G: The Kerulos Center was established to provide a space and place for people and other animals to galvanize trans-species living – to help catalyze a way of living and thinking that will usher in a world where animals live in dignity and freedom. That is our vision statement. It is quite simple. It means start on the path now to giving back what we have taken from other animals – their freedom, their dignity, the ability to make decisions that affect their lives and their children and societies (selfdetermination). Our Center also explores and cultivates ways in which we can take down this wall that has been erected as a barrier that prevents us from hearing what animals are saying and, critically, stop ignoring what we know in our hearts. A lot of our work is based in science but it is not limited to that. Science acts as a kind of bridge from the past paradigm to a new trans-species one. This new paradigm by definition embraces multiple modalities of knowing, seeing, speaking and living – modalities that foster animal wellbeing and our ability to live well with each other. It entails some very practical things. For example, while we do not prescribe plant-based eating, it is a natural and logical first step to trans-species living. We have also created a new online education program called Being Sanctuary (www.beingsanctuary.org) that builds on the Ten Principles of Sanctuary. Release: You are also planning webinars to help people who work with animal cruelty cope more efficiently with the impact the regular exposure to the horrors of animal abuse has on their own psyche. I’m sure a lot of animal rights and care people could do with some support in that regard! Are these seminars open to an international audience and if so how can interested people register for them? G: Yes, we are putting together a curriculum that includes a spectrum of different topics and internships that people can take to learn more and importantly help animals in their effort to obtain self-determination. Topics include traumatology (which is aimed at understanding animal trauma and that of our own and ways in which we can heal and help others heal), inter-species communication, various series on animal psychology and culture including elephants, bears, parrots, great apes, and domesticated animals from the perspective of trans-species psychology. The courses tend to be very interdisciplinary and bring in materials from psychology, consciousness studies, neurobiology, philosophy, etc. We are also planning a series of webinars from our faculty who have amazing expertise. This is also to emphasize the uniqueness of individual animals and species. If someone is interested, they can write us at info@kerulos.org and request to be on the mailing list. Then they will receive information pertaining to the course and upcoming events. R: You have recently co-authored a study on the forensic psychiatric aspects of chimpanzees used in biomedical research entitled The Bioethics of Great Ape Well-Being: Psychiatric Injury and Duty of Care, published in the Animals & Society Institute's (ASI) Public Policy series. This is the third in a series of papers you have authored on chimpanzee PTSD that provide the scientific foundation for getting chimpanzees and other animals out of laboratories. Chimpanzees, elephants and parrots have been the main focus of your work, but it was the lions you met in Africa while you were still working as a government scientist in the environmental sciences and conservation that opened your eyes. Tell us more… G: Sometimes the most profound changes in one’s life happen not by what you plan but by some sort of small detail, some chance encounter. I first went to Africa to help with understanding what was happening to lions who were mysteriously dying. Wildlife was being reintroduced to South Africa after being extirpated (locally made extinct by hunting). After apartheid was abolished, the country was opening its doors to ecotourism. It was incredible to be in Africa and be up close to the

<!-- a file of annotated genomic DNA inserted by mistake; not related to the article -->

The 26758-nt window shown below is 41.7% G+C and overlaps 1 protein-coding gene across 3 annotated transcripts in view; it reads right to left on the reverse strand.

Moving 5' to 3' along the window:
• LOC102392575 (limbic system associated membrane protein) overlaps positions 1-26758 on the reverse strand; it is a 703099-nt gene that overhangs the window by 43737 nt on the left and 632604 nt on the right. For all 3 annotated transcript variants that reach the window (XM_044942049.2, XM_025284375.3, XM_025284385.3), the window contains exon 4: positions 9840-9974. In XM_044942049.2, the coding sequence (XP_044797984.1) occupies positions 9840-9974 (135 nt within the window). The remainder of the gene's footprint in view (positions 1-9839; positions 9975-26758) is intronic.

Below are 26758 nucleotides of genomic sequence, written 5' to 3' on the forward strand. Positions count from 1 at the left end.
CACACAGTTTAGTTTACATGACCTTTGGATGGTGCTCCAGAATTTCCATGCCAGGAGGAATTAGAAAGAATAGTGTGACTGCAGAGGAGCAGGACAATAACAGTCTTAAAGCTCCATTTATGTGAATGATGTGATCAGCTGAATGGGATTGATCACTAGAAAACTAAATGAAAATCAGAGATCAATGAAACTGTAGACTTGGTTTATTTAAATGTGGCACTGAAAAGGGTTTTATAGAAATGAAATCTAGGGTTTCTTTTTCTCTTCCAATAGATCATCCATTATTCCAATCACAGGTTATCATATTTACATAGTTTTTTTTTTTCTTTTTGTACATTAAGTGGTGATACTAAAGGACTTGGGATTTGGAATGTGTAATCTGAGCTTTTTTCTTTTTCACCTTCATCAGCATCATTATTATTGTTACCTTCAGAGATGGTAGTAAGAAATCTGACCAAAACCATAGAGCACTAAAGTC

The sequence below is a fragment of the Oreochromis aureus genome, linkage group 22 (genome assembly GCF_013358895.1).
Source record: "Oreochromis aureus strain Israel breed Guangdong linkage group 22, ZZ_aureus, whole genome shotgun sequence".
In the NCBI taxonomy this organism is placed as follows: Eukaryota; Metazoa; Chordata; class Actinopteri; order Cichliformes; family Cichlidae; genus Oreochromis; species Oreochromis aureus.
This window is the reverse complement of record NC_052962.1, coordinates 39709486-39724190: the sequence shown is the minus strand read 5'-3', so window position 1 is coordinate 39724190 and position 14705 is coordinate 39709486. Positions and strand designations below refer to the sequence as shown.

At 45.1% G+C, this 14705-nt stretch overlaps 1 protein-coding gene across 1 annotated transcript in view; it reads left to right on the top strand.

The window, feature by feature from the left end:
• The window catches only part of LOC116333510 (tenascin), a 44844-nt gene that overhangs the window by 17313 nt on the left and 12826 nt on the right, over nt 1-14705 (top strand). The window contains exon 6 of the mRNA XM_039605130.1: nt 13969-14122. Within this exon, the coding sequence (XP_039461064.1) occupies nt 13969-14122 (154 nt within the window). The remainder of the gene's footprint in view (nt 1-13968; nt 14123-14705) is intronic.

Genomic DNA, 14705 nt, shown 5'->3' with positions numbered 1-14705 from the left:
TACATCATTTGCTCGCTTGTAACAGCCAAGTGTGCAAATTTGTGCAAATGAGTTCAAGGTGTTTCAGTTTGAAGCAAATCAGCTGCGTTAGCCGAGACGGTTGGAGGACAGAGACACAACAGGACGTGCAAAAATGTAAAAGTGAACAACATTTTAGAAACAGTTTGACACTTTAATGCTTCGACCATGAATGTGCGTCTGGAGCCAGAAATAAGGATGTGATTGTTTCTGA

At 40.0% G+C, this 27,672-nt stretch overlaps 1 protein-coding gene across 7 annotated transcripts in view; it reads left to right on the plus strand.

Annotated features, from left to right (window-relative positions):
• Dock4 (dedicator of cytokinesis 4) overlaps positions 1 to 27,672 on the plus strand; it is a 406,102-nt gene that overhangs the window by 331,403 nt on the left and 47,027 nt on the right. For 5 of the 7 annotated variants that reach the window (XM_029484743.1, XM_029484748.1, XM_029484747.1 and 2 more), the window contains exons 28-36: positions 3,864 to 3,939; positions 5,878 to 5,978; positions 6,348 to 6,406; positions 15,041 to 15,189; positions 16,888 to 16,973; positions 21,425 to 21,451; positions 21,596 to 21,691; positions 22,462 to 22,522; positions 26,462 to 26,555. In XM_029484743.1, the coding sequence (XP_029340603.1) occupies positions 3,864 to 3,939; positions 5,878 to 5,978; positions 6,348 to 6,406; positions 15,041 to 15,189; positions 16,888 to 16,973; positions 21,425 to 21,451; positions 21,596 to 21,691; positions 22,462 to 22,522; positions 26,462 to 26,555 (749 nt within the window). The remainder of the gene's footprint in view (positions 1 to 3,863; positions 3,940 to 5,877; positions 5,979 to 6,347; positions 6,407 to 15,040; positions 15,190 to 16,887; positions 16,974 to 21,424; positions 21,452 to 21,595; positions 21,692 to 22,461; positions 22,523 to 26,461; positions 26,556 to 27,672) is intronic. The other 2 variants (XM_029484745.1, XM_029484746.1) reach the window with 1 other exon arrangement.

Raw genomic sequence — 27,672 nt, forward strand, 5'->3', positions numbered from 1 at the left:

stupendous culture of lions. But after the first day, literally, I felt sick. This scientific “research” and my participation was nothing more than high class voyeurism. I understood that most of science and conservation was driven by a desire to be close with wildlife, to keep them around for us not for their sakes. It was not much different than a zoo. So, I came home changed and realized that I could not go on in the work that I was doing. Science and scientists were part of the problem. The research paradigm is colonial and predatory. I was not sure how to proceed to “help wildlife” as such because the best thing seemed not to do anything. Wildlife needs less people. Humans need to stop growing in population and stop over consuming. This is not news. A lot of scientists like Paul Erhlich have been saying this for decades. We don’t need more research, we need individual and political willpower to be humble and modest in what we do and how we live. I am continually amazed at the tolerance of animals. I recently wrote this about elephant and other wildlife slaughter: “Even when genocide created by the human mind becomes unbearable, animals will not split the world. Instead, they split inside. Humanity’s unrelenting violence has finally penetrated the animal mind including that of the great Elephant. Those who have graced African savannahs for millennia have been driven to their knees in anguished surrender to human violence. Mass slaughter and decimation of their homeland has caused elephant society to implode. Epidemic Post-Traumatic Stress Disorder (PTSD) has erupted. Never-before seen symptoms of infant neglect, elephant-on-elephant violence and murder are observational evidence of what is reified in science - human and nonhuman animal share the same structures and functions of the brain that make us human. The news is shockingly unpalatable. We are Them and Them are Us. But the real message is profoundly disturbing. Elephant symptoms herald collapse of a collective psyche. The animals are leaving.” This is what we humans must admit to and address. Solve the world’s problems by fixing what is inside of us. R: After reading some of your academic works full of incomprehensible terminological compounds I was quite surprised to find poetry in your blogs on animal psychology. How does poetry fit in? G: We need to find a new way of communicating with each other and with animals. A way that does not exclude other species from dialogue and meaning making and decision making. This is integral to trans-species living and culture. We need ways to express that reflect and describe the world as it is and might be. Poetry does that. It can be very inclusive and leave the full meaning to the experience of hearing or reading. Poetry and movement are much more inclusive, more partnered than standard modern ways of writing that seek to be closed and finished, end of story. Life is not something with a close. It keeps on going and it is experience in plural. R: Any last thoughts for the animal liberation movement? G: Yes, the time is now. Dedicate your life in service to animals, to be open to what they are saying and respond to this – learn to live like an animal. Believe your heart and the goodness of the face in front of you whether in scales, fins, or feathers. Mirror the love that the animals show.